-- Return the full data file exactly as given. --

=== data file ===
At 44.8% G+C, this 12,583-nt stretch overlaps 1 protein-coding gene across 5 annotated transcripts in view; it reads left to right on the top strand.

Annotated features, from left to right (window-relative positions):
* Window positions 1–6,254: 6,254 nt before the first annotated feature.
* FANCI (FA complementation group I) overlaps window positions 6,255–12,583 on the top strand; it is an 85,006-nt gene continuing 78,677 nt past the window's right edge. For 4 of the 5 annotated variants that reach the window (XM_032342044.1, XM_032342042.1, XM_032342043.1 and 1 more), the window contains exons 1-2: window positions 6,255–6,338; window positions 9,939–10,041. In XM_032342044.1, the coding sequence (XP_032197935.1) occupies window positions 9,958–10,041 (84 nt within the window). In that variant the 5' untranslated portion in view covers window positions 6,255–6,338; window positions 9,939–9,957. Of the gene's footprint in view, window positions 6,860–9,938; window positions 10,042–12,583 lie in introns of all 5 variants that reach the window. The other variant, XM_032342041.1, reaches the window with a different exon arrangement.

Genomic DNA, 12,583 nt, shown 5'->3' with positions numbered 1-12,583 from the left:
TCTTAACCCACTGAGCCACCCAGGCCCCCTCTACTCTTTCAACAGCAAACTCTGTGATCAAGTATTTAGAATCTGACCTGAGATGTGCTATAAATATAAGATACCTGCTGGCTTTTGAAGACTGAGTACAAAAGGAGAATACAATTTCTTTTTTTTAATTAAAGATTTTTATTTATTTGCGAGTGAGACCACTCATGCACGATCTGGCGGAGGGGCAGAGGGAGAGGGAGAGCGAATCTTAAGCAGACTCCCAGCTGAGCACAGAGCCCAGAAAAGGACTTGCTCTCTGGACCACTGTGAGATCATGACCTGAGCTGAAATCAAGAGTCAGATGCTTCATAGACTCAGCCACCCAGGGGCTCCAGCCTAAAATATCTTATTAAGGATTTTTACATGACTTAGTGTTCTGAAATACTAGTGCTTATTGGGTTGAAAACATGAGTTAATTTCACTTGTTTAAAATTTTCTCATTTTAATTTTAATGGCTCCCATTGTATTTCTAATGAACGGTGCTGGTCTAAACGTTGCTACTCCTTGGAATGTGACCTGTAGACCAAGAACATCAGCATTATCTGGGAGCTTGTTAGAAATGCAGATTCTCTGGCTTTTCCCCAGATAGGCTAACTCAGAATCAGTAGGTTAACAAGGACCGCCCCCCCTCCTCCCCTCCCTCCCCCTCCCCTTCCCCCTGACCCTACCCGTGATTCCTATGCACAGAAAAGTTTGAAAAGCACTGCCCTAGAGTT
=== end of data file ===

At 44.8% G+C, this 12,583-nt stretch overlaps 1 protein-coding gene across 5 annotated transcripts in view; it reads left to right on the top strand.

Annotated features, from left to right (window-relative positions):
* Window positions 1–6,254: 6,254 nt before the first annotated feature.
* FANCI (FA complementation group I) overlaps window positions 6,255–12,583 on the top strand; it is an 85,006-nt gene continuing 78,677 nt past the window's right edge. For 4 of the 5 annotated variants that reach the window (XM_032342044.1, XM_032342042.1, XM_032342043.1 and 1 more), the window contains exons 1-2: window positions 6,255–6,338; window positions 9,939–10,041. In XM_032342044.1, the coding sequence (XP_032197935.1) occupies window positions 9,958–10,041 (84 nt within the window). In that variant the 5' untranslated portion in view covers window positions 6,255–6,338; window positions 9,939–9,957. Of the gene's footprint in view, window positions 6,860–9,938; window positions 10,042–12,583 lie in introns of all 5 variants that reach the window. The other variant, XM_032342041.1, reaches the window with a different exon arrangement.

Genomic DNA, 12,583 nt, shown 5'->3' with positions numbered 1-12,583 from the left:
TCTTAACCCACTGAGCCACCCAGGCCCCCTCTACTCTTTCAACAGCAAACTCTGTGATCAAGTATTTAGAATCTGACCTGAGATGTGCTATAAATATAAGATACCTGCTGGCTTTTGAAGACTGAGTACAAAAGGAGAATACAATTTCTTTTTTTTAATTAAAGATTTTTATTTATTTGCGAGTGAGACCACTCATGCACGATCTGGCGGAGGGGCAGAGGGAGAGGGAGAGCGAATCTTAAGCAGACTCCCAGCTGAGCACAGAGCCCAGAAAAGGACTTGCTCTCTGGACCACTGTGAGATCATGACCTGAGCTGAAATCAAGAGTCAGATGCTTCATAGACTCAGCCACCCAGGGGCTCCAGCCTAAAATATCTTATTAAGGATTTTTACATGACTTAGTGTTCTGAAATACTAGTGCTTATTGGGTTGAAAACATGAGTTAATTTCACTTGTTTAAAATTTTCTCATTTTAATTTTAATGGCTCCCATTGTATTTCTAATGAACGGTGCTGGTCTAAACGTTGCTACTCCTTGGAATGTGACCTGTAGACCAAGAACATCAGCATTATCTGGGAGCTTGTTAGAAATGCAGATTCTCTGGCTTTTCCCCAGATAGGCTAACTCAGAATCAGTAGGTTAACAAGGACCGCCCCCCCTCCTCCCCTCCCTCCCCCTCCCCTTCCCCCTGACCCTACCCGTGATTCCTATGCACAGAAAAGTTTGAAAAGCACTGCCCTAGAGTT